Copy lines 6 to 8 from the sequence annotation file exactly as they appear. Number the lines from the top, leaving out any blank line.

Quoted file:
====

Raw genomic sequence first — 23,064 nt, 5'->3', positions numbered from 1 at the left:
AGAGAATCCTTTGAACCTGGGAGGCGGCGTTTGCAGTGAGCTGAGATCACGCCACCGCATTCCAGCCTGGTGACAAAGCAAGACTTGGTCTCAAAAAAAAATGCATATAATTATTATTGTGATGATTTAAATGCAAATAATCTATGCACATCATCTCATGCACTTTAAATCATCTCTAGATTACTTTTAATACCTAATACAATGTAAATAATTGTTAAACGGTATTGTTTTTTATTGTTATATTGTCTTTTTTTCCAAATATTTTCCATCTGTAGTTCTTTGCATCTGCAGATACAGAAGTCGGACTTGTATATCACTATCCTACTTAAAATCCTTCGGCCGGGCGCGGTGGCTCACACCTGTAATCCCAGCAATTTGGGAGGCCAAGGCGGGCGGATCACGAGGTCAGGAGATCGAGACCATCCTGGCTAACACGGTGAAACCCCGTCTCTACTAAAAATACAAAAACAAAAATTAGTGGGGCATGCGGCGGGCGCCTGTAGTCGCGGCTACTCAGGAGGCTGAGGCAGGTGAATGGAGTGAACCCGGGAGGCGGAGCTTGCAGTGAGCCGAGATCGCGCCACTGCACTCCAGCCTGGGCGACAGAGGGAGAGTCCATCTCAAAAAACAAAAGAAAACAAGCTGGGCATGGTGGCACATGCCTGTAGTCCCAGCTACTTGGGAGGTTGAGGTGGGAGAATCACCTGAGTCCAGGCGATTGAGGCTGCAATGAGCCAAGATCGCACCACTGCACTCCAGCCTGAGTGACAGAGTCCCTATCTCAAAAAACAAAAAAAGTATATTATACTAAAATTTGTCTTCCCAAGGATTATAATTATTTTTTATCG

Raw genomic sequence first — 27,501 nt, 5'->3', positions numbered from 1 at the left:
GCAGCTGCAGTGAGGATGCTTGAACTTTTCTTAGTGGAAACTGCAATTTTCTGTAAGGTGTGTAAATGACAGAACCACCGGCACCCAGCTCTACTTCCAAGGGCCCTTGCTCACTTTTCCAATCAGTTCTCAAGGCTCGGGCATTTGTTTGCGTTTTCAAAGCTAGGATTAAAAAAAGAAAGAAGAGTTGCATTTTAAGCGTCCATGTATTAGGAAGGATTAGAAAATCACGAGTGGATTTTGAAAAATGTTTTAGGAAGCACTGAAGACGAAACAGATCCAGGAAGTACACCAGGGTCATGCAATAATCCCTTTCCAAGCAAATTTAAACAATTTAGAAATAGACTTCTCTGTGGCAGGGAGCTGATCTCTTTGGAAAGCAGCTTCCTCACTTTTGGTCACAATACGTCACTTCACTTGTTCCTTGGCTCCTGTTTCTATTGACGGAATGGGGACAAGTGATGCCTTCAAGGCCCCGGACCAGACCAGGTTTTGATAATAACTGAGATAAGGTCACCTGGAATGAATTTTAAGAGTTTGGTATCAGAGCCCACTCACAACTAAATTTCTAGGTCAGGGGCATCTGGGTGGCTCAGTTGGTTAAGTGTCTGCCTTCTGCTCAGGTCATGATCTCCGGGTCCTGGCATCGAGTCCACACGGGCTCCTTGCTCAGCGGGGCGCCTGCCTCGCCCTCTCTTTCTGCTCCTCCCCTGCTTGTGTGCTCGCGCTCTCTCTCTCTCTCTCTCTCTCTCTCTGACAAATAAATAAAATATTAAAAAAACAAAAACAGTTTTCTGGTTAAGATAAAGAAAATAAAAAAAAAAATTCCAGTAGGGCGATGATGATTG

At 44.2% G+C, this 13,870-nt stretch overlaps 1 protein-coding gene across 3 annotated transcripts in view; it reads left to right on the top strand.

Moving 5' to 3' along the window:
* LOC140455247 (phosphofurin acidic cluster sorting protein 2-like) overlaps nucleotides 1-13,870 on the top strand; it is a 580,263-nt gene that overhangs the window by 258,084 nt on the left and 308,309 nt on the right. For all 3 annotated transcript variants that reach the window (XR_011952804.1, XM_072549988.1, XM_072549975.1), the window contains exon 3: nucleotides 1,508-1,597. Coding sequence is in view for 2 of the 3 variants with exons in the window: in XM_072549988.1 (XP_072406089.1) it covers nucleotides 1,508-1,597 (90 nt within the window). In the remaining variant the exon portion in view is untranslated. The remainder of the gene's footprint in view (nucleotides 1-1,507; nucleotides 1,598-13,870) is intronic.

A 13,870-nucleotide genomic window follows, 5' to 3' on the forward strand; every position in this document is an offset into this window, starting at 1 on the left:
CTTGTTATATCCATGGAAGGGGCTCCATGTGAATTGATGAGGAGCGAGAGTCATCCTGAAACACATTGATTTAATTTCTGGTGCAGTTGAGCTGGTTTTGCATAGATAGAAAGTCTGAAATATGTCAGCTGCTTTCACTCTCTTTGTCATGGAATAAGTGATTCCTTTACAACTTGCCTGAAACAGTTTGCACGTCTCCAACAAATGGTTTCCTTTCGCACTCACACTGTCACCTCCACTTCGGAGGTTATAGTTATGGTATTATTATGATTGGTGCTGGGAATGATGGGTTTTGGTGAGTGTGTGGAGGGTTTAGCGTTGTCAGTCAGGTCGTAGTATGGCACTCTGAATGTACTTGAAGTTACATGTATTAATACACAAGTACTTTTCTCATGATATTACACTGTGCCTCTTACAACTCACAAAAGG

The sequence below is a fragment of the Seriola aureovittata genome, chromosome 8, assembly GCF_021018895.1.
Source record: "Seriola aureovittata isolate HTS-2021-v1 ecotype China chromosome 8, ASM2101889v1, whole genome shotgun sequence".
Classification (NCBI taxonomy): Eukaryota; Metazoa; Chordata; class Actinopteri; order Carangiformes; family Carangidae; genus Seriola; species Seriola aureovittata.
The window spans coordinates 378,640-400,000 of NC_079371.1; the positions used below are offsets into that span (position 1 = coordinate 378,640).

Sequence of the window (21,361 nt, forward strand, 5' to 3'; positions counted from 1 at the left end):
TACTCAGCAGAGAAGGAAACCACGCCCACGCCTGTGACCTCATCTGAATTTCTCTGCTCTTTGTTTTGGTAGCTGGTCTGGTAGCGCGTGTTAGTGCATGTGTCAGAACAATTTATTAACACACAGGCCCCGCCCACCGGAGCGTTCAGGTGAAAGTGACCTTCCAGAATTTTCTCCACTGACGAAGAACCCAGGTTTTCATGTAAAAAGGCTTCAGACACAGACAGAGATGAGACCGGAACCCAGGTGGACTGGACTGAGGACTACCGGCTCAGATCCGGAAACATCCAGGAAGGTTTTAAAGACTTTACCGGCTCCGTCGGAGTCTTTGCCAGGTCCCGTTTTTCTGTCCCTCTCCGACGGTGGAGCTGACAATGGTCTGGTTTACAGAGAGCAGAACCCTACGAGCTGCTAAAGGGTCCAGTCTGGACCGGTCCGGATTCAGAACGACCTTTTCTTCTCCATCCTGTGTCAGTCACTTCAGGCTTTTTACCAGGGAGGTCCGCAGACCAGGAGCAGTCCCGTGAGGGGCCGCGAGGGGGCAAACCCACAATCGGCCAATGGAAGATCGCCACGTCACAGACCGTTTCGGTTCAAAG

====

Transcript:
Moving 5' to 3' along the window:
* LOC140455247 (phosphofurin acidic cluster sorting protein 2-like) overlaps nucleotides 1-13,870 on the top strand; it is a 580,263-nt gene that overhangs the window by 258,084 nt on the left and 308,309 nt on the right. For all 3 annotated transcript variants that reach the window (XR_011952804.1, XM_072549988.1, XM_072549975.1), the window contains exon 3: nucleotides 1,508-1,597. Coding sequence is in view for 2 of the 3 variants with exons in the window: in XM_072549988.1 (XP_072406089.1) it covers nucleotides 1,508-1,597 (90 nt within the window). In the remaining variant the exon portion in view is untranslated. The remainder of the gene's footprint in view (nucleotides 1-1,507; nucleotides 1,598-13,870) is intronic.

A 13,870-nucleotide genomic window follows, 5' to 3' on the forward strand; every position in this document is an offset into this window, starting at 1 on the left: